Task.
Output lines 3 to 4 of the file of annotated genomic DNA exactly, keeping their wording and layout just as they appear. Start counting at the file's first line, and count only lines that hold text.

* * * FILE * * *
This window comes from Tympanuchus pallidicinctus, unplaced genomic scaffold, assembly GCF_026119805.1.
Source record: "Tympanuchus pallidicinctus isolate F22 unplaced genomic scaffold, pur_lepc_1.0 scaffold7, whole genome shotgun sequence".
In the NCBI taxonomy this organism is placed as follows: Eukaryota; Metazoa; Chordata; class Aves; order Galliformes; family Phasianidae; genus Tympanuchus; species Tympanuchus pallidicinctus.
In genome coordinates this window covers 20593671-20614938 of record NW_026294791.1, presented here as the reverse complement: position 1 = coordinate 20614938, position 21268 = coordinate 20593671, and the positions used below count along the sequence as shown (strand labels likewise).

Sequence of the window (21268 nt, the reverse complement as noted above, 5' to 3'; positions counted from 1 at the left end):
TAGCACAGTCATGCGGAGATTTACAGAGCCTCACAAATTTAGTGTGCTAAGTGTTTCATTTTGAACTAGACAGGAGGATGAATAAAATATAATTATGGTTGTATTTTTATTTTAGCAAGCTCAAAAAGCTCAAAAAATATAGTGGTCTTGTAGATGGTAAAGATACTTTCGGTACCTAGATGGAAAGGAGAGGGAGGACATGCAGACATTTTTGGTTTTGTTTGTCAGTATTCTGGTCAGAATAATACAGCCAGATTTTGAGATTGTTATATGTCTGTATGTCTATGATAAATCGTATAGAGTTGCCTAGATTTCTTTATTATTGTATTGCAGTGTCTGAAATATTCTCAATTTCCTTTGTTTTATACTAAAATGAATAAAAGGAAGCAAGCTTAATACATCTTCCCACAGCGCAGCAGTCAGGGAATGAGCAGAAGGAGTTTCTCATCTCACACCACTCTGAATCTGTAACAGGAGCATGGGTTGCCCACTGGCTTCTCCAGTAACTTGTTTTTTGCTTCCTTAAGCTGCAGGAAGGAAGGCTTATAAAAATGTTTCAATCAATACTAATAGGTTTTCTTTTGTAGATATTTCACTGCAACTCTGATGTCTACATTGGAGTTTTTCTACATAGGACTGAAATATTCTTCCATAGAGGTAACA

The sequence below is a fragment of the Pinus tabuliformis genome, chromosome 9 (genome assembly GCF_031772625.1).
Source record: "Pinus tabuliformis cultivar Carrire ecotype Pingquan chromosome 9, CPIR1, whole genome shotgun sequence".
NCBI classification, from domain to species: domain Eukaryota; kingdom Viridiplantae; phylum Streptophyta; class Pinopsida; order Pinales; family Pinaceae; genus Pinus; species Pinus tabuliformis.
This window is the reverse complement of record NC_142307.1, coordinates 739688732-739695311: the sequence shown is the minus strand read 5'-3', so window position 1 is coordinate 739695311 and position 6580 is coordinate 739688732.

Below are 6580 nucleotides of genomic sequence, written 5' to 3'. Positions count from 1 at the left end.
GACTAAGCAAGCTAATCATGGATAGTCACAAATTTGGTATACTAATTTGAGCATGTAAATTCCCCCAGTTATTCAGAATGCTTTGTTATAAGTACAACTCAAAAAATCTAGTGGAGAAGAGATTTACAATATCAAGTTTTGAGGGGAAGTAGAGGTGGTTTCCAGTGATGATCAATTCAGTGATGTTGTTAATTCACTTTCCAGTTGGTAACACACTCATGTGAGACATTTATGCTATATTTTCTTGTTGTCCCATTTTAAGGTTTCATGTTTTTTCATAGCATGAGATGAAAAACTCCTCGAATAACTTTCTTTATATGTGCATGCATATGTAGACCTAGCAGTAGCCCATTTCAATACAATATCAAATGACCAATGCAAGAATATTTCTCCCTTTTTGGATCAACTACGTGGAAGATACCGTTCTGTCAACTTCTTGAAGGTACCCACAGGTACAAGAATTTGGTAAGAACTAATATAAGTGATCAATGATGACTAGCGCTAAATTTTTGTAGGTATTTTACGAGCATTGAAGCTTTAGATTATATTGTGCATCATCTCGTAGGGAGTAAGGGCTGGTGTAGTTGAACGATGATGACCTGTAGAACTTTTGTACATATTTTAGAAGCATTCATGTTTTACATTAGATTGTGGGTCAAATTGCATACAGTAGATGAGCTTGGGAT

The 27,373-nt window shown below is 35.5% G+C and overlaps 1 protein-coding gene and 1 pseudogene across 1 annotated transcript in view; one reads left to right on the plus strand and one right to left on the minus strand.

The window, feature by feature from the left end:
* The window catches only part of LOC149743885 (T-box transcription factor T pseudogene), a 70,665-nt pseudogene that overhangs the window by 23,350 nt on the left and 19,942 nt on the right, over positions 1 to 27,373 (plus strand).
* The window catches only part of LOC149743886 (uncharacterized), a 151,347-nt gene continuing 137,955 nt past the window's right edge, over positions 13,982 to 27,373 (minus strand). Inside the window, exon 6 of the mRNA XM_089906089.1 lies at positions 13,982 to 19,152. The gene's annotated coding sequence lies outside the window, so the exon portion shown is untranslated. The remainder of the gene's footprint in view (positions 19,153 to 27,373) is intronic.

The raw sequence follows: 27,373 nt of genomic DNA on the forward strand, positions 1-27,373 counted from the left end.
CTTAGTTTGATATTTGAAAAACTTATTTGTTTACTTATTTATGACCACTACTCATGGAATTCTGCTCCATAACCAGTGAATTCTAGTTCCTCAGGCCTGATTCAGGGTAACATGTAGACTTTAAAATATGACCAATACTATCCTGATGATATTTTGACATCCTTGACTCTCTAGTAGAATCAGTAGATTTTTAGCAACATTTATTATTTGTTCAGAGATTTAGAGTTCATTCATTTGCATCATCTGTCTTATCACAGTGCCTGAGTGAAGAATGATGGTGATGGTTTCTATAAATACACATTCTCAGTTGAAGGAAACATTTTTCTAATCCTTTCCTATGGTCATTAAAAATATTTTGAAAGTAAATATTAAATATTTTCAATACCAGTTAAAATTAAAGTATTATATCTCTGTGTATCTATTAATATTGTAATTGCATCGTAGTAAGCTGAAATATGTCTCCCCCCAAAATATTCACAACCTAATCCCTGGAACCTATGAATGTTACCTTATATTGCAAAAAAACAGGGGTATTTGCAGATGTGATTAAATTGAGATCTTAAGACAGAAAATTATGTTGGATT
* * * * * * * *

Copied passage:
In the NCBI taxonomy this organism is placed as follows: Eukaryota; Metazoa; Chordata; class Aves; order Galliformes; family Phasianidae; genus Tympanuchus; species Tympanuchus pallidicinctus.
In genome coordinates this window covers 20593671-20614938 of record NW_026294791.1, presented here as the reverse complement: position 1 = coordinate 20614938, position 21268 = coordinate 20593671, and the positions used below count along the sequence as shown (strand labels likewise).